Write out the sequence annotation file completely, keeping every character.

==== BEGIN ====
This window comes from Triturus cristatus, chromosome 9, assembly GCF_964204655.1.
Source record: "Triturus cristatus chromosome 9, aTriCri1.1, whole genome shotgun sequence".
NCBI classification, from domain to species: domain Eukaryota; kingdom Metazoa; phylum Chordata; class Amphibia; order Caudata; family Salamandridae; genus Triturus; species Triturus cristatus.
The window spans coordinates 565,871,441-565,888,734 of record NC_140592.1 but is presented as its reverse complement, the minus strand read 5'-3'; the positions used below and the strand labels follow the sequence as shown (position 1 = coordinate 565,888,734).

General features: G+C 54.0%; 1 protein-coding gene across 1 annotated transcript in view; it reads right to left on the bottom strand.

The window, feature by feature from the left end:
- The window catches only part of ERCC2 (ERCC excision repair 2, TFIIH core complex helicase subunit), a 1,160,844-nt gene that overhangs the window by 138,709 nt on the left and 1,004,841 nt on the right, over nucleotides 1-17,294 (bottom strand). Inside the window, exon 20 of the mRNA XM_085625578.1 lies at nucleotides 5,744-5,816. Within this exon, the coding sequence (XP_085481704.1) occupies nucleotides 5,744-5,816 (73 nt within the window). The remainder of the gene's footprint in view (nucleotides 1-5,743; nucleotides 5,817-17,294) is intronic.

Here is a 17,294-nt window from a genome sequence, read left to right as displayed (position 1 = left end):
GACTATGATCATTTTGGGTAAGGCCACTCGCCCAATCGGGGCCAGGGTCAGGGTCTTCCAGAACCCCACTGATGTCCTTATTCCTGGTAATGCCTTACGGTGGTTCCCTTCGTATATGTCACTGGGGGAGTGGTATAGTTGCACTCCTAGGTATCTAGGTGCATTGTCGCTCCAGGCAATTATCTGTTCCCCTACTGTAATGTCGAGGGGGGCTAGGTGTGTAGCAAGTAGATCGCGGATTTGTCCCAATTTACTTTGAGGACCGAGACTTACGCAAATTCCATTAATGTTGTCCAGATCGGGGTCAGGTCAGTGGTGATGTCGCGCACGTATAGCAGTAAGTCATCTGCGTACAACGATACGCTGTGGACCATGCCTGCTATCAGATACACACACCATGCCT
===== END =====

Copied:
This window comes from Triturus cristatus, chromosome 9, assembly GCF_964204655.1.
Source record: "Triturus cristatus chromosome 9, aTriCri1.1, whole genome shotgun sequence".
NCBI classification, from domain to species: domain Eukaryota; kingdom Metazoa; phylum Chordata; class Amphibia; order Caudata; family Salamandridae; genus Triturus; species Triturus cristatus.
The window spans coordinates 565,871,441-565,888,734 of record NC_140592.1 but is presented as its reverse complement, the minus strand read 5'-3'; the positions used below and the strand labels follow the sequence as shown (position 1 = coordinate 565,888,734).

General features: G+C 54.0%; 1 protein-coding gene across 1 annotated transcript in view; it reads right to left on the bottom strand.

The window, feature by feature from the left end:
- The window catches only part of ERCC2 (ERCC excision repair 2, TFIIH core complex helicase subunit), a 1,160,844-nt gene that overhangs the window by 138,709 nt on the left and 1,004,841 nt on the right, over nucleotides 1-17,294 (bottom strand). Inside the window, exon 20 of the mRNA XM_085625578.1 lies at nucleotides 5,744-5,816. Within this exon, the coding sequence (XP_085481704.1) occupies nucleotides 5,744-5,816 (73 nt within the window). The remainder of the gene's footprint in view (nucleotides 1-5,743; nucleotides 5,817-17,294) is intronic.

Here is a 17,294-nt window from a genome sequence, read left to right as displayed (position 1 = left end):
GACTATGATCATTTTGGGTAAGGCCACTCGCCCAATCGGGGCCAGGGTCAGGGTCTTCCAGAACCCCACTGATGTCCTTATTCCTGGTAATGCCTTACGGTGGTTCCCTTCGTATATGTCACTGGGGGAGTGGTATAGTTGCACTCCTAGGTATCTAGGTGCATTGTCGCTCCAGGCAATTATCTGTTCCCCTACTGTAATGTCGAGGGGGGCTAGGTGTGTAGCAAGTAGATCGCGGATTTGTCCCAATTTACTTTGAGGACCGAGACTTACGCAAATTCCATTAATGTTGTCCAGATCGGGGTCAGGTCAGTGGTGATGTCGCGCACGTATAGCAGTAAGTCATCTGCGTACAACGATACGCTGTGGACCATGCCTGCTATCAGATACACACACCATGCCT